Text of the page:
Sample questions for the new tougher tests which will be taken at the end of primary school from 2016 have been released by the Department for Education today.
The number of tests pupils take at age 11 will remain the same, but assessments have been overhauled to bring them in line with the new curriculum which starts this September.
There will be tests in reading, mathematics and grammar, punctuation and spelling. A sample of pupils will also take a science test every two years.Teacher assessment has been used to gauge pupils’ ability in writing since 2012.
The changes to the maths tests have been particularly controversial. From 2016, pupils will sit a 30-minute arithmetic paper, rather than the current 20-question mental maths test, and two 40-minute problem-solving papers.
Topics on the new papers will include adding and subtracting fractions with different denominators and calculating the area of a parallelogram and a triangle.
The marking scheme will reflect the government’s insistence that students use standard long division and multiplication methods. Children who get the wrong answer to a calculation will still get marks if they used these methods in their workings, but not if they use ‘chunking’ for division or ‘grid method’ for multiplication.
Dr Sue Pope, chair of the general council of the Association of Teachers of Mathematics, said: “For schools to say, ‘right we will make sure everyone does long multiplication or long division’, for the sake of one or two marks is crackers.
"Those written papers are going to be hard. They are going to be similar to what is on level 6 tests at the moment and schools need to realise that if they have a scheme of work that helps children to become confident problem-solvers, it is crucial they don’t throw that away because those problem-solving skills are the ones children need.”
Calculators were banned from the tests from this year. A move which some academics have called a "backwards step" because it restricts the type of problems that can be asked.
But Elizabeth Truss, education minister, said that the changes were necessary to ensure that English pupils can keep up with their peers in the Far East.
She said: “We know that for children to get on in life, a solid grounding in maths and English at primary is vital. This means learning times tables up to 12x12 and being able to carry out long multiplication and division without the aid of a calculator. It also means proper spelling, grammar and punctuation."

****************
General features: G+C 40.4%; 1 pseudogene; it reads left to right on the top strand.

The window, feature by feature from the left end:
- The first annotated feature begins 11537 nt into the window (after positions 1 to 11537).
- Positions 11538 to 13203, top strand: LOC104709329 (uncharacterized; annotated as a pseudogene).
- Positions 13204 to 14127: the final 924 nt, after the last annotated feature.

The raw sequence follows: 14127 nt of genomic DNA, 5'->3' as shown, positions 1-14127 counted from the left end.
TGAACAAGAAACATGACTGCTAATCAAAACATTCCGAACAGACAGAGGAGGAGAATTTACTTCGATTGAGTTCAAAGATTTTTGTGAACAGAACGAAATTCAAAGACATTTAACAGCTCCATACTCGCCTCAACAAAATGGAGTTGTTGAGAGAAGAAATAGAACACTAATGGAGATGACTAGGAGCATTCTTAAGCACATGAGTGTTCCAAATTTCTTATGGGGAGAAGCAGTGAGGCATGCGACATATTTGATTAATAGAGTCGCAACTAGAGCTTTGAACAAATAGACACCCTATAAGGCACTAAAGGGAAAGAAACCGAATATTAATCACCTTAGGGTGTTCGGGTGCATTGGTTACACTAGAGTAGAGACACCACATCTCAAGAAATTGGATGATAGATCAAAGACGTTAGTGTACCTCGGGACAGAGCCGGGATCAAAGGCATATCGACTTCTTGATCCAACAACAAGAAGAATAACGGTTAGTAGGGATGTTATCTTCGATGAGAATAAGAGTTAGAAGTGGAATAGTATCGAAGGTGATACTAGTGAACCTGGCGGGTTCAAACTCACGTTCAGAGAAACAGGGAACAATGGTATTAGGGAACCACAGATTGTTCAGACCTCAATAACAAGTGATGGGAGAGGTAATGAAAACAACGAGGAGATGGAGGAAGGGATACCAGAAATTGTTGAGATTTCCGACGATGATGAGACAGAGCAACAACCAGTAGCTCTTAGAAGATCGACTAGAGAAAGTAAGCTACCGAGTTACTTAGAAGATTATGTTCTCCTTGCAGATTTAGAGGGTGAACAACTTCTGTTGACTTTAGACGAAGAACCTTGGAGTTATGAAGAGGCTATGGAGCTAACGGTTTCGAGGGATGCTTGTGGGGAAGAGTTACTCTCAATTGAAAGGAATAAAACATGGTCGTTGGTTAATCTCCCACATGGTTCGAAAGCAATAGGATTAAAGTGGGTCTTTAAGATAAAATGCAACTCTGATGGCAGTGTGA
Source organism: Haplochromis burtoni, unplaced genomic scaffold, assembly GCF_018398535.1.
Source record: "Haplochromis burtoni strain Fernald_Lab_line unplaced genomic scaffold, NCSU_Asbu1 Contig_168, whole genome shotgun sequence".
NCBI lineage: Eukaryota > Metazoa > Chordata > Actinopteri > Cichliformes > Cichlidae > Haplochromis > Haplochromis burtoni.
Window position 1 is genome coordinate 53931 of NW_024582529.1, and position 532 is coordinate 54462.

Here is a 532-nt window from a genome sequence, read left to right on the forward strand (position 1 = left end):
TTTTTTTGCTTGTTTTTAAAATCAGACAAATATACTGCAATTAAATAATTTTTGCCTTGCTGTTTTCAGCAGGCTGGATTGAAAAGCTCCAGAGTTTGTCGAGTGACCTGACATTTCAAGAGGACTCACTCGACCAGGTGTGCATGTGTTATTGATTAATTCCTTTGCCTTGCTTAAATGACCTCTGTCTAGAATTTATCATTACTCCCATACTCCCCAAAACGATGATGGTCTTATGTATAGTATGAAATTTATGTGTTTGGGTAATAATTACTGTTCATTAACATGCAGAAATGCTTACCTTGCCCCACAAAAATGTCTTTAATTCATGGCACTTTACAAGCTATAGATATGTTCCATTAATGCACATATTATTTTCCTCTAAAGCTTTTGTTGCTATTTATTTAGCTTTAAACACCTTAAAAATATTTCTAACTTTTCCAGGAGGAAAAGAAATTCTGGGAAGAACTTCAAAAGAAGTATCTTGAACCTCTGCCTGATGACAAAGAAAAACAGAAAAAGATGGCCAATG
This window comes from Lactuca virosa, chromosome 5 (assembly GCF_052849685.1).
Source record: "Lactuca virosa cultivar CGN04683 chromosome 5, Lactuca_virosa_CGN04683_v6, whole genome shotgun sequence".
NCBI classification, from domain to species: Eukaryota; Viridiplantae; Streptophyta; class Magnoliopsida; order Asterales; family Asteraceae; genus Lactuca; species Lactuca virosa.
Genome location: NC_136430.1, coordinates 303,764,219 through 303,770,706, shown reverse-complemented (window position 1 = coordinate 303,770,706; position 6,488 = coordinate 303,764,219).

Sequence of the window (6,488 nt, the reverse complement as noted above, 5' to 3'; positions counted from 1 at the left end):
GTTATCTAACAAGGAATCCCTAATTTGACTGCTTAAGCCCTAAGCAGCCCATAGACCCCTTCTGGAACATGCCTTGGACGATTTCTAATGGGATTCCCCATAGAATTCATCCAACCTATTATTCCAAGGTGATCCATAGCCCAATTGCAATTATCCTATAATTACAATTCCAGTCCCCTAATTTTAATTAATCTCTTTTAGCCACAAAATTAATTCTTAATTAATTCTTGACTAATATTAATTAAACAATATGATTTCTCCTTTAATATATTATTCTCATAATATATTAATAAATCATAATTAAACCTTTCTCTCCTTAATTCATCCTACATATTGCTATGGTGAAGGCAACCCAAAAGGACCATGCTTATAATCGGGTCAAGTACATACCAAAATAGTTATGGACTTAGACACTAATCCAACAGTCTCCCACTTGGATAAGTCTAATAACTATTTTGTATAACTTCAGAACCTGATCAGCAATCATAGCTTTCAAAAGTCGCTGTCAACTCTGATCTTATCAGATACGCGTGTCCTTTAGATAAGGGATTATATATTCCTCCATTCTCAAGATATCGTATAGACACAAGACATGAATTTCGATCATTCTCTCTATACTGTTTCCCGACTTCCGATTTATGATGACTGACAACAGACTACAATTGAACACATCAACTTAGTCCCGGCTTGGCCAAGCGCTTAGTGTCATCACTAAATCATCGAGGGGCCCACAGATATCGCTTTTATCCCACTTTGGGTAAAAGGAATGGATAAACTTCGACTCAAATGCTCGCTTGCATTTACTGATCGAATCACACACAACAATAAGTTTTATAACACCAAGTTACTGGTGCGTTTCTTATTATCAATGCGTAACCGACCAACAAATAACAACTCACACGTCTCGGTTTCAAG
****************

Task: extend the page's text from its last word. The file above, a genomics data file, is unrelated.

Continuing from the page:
Last year, 75 per cent of pupils achieved the expected level 4 in reading, writing and mathematics – with performance highest in the reading test, where 86 per cent of pupils met the expected grade.
The new tests will have a higher pass mark and rather than being reported in terms of the level reached, a scaled score will be used to show how each child has compared to their expected standard for their year. A score of 100 will represent the standard expected and parents will be provided with their child’s score alongside the average for their school, the local area and the country.
There will also be a new test in grammar, punctuation and spelling at age 7, which will be used to inform the teacher assessment for writing. At age 7, teacher assessments rather than test scores will be reported, as is the case now.
Sample test questions
Key Stage 2 maths
1652 divided by 28
1/3 + 1/4 + ? = 1
Key Stage 2 Reading
What does the word spectacular mean in this sentence?
They provide spectacular scenes of mountains, meadows, moorlands, woods and wetlands.
This sentence contains:
2. Put a tick in the correct box to show whether each of the following statements are fact or opinion.
Yellowstone park contains geysers and rock formations.
The most recent place to be made a National Park in England was the South Downs.
It is fun clambering over rope bridges in the Lake District.
England’s National Parks are beautiful.
Key Stage 2 grammar, punctuation and spelling
Circle all the determiners in the sentence below.
There wasn’t much juice left in the fridge, so I bought a new bottle.
Explain how the comma changes the meaning in the two sentences below.
Are you coming to see, Ali?
Are you coming to see Ali?